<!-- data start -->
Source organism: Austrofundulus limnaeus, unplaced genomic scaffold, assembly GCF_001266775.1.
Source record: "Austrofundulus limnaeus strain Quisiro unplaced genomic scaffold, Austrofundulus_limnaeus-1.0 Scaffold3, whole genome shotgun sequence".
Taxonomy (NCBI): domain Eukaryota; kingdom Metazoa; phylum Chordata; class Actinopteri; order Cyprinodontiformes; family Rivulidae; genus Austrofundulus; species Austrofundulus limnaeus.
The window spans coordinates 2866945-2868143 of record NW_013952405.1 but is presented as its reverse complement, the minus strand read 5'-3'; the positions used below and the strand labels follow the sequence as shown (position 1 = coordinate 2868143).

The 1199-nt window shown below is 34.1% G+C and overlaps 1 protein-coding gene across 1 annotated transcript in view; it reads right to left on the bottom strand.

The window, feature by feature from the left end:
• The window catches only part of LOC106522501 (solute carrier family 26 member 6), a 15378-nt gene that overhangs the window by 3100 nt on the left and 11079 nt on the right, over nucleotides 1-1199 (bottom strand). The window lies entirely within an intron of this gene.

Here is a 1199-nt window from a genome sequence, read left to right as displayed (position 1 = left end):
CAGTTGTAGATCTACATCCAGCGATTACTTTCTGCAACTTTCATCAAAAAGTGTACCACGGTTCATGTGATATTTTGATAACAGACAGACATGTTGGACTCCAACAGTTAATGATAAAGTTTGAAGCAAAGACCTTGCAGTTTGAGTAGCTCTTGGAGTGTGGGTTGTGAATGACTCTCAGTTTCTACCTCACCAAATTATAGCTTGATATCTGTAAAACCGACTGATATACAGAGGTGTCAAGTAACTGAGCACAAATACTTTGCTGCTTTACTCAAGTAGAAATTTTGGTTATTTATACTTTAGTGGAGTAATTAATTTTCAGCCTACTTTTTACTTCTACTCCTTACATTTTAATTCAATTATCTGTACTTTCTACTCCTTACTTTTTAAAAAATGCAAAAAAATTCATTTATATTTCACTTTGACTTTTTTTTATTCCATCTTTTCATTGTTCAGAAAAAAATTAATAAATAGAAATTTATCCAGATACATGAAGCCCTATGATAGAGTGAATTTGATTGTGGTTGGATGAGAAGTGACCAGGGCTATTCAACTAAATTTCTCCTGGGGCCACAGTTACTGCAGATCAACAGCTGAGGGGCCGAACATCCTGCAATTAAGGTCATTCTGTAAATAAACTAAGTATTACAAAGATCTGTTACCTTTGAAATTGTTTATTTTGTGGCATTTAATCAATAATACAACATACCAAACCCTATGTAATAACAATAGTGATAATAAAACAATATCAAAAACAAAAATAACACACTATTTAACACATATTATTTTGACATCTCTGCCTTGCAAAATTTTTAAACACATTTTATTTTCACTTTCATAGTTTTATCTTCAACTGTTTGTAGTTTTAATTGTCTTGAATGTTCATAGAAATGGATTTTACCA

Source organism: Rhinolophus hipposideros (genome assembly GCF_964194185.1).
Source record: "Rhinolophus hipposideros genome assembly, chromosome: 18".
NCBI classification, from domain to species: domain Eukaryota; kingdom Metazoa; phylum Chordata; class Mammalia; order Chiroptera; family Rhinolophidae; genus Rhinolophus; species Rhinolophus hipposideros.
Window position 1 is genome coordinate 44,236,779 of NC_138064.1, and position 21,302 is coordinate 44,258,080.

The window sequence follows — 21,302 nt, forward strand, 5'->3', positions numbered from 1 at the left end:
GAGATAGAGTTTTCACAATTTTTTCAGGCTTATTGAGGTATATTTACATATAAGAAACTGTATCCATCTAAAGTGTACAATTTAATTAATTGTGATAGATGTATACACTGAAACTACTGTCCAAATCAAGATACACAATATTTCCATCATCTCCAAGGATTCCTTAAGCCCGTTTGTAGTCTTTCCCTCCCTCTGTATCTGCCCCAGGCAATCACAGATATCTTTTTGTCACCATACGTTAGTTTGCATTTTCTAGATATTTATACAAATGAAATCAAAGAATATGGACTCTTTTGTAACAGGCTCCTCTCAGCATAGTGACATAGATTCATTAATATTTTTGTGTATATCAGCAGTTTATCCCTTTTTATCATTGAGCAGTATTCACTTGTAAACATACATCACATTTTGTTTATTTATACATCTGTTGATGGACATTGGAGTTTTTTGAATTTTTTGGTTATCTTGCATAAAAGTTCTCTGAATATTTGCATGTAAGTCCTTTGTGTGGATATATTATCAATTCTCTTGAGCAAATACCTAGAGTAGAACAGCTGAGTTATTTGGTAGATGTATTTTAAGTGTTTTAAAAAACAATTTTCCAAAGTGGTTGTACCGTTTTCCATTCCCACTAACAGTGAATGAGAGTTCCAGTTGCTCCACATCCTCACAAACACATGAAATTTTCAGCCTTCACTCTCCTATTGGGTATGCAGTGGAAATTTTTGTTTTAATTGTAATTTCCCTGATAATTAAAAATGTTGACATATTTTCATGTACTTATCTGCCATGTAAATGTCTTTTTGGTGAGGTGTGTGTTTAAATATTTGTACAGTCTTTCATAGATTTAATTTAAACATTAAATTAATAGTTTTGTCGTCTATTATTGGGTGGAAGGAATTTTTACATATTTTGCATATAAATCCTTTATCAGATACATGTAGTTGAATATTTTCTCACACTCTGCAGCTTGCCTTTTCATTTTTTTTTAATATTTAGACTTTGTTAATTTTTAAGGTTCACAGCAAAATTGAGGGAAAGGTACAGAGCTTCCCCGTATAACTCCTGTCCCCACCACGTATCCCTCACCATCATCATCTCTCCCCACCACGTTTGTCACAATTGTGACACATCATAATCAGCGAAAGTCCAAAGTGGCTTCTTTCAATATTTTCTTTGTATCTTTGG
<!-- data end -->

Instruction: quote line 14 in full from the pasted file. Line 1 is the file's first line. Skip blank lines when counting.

The window sequence follows — 21,302 nt, forward strand, 5'->3', positions numbered from 1 at the left end: